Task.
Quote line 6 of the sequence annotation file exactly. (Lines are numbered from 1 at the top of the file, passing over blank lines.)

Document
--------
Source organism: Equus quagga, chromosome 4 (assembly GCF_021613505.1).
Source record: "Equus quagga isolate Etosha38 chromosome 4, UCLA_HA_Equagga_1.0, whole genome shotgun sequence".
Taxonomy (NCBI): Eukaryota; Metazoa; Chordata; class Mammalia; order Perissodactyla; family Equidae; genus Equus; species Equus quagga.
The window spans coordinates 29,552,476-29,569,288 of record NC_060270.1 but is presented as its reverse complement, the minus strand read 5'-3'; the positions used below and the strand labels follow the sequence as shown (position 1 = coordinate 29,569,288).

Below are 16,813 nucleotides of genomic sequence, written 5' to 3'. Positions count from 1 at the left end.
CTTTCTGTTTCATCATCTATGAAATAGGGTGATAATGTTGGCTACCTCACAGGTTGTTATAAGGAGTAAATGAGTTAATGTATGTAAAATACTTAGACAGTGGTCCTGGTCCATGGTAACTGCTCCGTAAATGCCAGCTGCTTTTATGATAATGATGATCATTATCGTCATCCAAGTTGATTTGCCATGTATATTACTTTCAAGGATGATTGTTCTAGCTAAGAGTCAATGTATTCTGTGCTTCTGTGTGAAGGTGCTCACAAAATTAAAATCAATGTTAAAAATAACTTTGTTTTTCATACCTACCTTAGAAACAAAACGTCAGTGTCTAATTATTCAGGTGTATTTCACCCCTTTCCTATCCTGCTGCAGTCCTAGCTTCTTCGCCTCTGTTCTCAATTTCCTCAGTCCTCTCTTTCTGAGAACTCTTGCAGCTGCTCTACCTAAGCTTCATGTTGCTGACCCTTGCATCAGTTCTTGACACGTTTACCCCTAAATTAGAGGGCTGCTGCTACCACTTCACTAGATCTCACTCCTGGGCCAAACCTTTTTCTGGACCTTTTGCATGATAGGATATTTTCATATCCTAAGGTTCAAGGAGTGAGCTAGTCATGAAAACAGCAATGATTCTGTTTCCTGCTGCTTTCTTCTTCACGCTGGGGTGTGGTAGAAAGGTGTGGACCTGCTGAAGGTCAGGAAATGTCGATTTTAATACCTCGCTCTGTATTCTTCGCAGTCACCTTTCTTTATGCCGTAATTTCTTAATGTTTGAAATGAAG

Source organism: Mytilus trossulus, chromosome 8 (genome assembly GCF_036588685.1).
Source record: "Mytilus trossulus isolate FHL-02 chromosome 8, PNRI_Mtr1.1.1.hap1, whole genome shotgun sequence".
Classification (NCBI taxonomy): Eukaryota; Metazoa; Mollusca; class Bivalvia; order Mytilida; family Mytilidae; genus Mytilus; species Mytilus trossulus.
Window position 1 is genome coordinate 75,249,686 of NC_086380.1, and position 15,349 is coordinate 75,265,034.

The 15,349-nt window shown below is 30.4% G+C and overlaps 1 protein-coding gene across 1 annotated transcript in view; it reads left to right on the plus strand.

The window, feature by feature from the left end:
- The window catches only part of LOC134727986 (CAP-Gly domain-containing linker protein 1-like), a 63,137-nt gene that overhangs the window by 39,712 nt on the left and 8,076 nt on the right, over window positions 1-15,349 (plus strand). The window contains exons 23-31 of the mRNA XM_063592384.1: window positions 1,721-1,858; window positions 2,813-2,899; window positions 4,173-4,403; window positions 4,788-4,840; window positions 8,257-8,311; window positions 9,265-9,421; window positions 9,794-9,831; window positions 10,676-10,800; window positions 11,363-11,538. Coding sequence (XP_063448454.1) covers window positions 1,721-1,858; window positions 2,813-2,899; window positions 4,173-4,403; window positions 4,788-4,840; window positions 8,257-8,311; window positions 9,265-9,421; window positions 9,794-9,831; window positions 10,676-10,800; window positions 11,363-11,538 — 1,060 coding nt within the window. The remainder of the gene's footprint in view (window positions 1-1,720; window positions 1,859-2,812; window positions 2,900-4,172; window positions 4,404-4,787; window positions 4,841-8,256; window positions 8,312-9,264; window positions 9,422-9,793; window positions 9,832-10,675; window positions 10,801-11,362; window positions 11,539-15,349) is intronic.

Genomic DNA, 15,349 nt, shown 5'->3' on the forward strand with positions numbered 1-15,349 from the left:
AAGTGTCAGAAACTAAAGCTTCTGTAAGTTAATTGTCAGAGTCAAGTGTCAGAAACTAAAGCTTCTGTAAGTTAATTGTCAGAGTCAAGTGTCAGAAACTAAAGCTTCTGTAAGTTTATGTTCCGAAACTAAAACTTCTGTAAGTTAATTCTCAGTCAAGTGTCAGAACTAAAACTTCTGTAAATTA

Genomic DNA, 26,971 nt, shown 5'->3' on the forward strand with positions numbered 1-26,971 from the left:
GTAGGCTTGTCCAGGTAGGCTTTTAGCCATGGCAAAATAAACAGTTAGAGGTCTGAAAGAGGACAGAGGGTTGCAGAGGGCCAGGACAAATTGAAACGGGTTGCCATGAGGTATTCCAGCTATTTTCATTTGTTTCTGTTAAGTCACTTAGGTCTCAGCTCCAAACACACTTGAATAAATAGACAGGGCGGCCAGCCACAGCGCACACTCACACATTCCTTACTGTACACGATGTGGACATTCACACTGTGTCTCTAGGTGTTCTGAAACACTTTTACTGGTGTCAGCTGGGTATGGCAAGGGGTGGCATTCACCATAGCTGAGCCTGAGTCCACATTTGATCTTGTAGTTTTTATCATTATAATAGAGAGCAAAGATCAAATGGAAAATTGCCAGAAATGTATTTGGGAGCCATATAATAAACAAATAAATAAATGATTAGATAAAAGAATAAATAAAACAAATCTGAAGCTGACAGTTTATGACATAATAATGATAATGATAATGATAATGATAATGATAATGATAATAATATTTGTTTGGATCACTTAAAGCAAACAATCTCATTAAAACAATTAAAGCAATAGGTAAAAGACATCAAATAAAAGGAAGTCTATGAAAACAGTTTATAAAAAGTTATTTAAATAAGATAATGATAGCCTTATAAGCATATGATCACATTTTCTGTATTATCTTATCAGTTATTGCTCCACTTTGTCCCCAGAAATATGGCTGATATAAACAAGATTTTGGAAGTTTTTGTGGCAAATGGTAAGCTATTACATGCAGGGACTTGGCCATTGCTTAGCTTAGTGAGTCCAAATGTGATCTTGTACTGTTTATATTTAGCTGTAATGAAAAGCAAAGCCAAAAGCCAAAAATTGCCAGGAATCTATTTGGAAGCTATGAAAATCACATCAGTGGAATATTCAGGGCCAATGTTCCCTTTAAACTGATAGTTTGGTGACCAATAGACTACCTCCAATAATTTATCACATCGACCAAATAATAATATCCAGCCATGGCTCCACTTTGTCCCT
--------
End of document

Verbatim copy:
CTTTCTGTTTCATCATCTATGAAATAGGGTGATAATGTTGGCTACCTCACAGGTTGTTATAAGGAGTAAATGAGTTAATGTATGTAAAATACTTAGACAGTGGTCCTGGTCCATGGTAACTGCTCCGTAAATGCCAGCTGCTTTTATGATAATGATGATCATTATCGTCATCCAAGTTGATTTGCCATGTATATTACTTTCAAGGATGATTGTTCTAGCTAAGAGTCAATGTATTCTGTGCTTCTGTGTGAAGGTGCTCACAAAATTAAAATCAATGTTAAAAATAACTTTGTTTTTCATACCTACCTTAGAAACAAAACGTCAGTGTCTAATTATTCAGGTGTATTTCACCCCTTTCCTATCCTGCTGCAGTCCTAGCTTCTTCGCCTCTGTTCTCAATTTCCTCAGTCCTCTCTTTCTGAGAACTCTTGCAGCTGCTCTACCTAAGCTTCATGTTGCTGACCCTTGCATCAGTTCTTGACACGTTTACCCCTAAATTAGAGGGCTGCTGCTACCACTTCACTAGATCTCACTCCTGGGCCAAACCTTTTTCTGGACCTTTTGCATGATAGGATATTTTCATATCCTAAGGTTCAAGGAGTGAGCTAGTCATGAAAACAGCAATGATTCTGTTTCCTGCTGCTTTCTTCTTCACGCTGGGGTGTGGTAGAAAGGTGTGGACCTGCTGAAGGTCAGGAAATGTCGATTTTAATACCTCGCTCTGTATTCTTCGCAGTCACCTTTCTTTATGCCGTAATTTCTTAATGTTTGAAATGAAG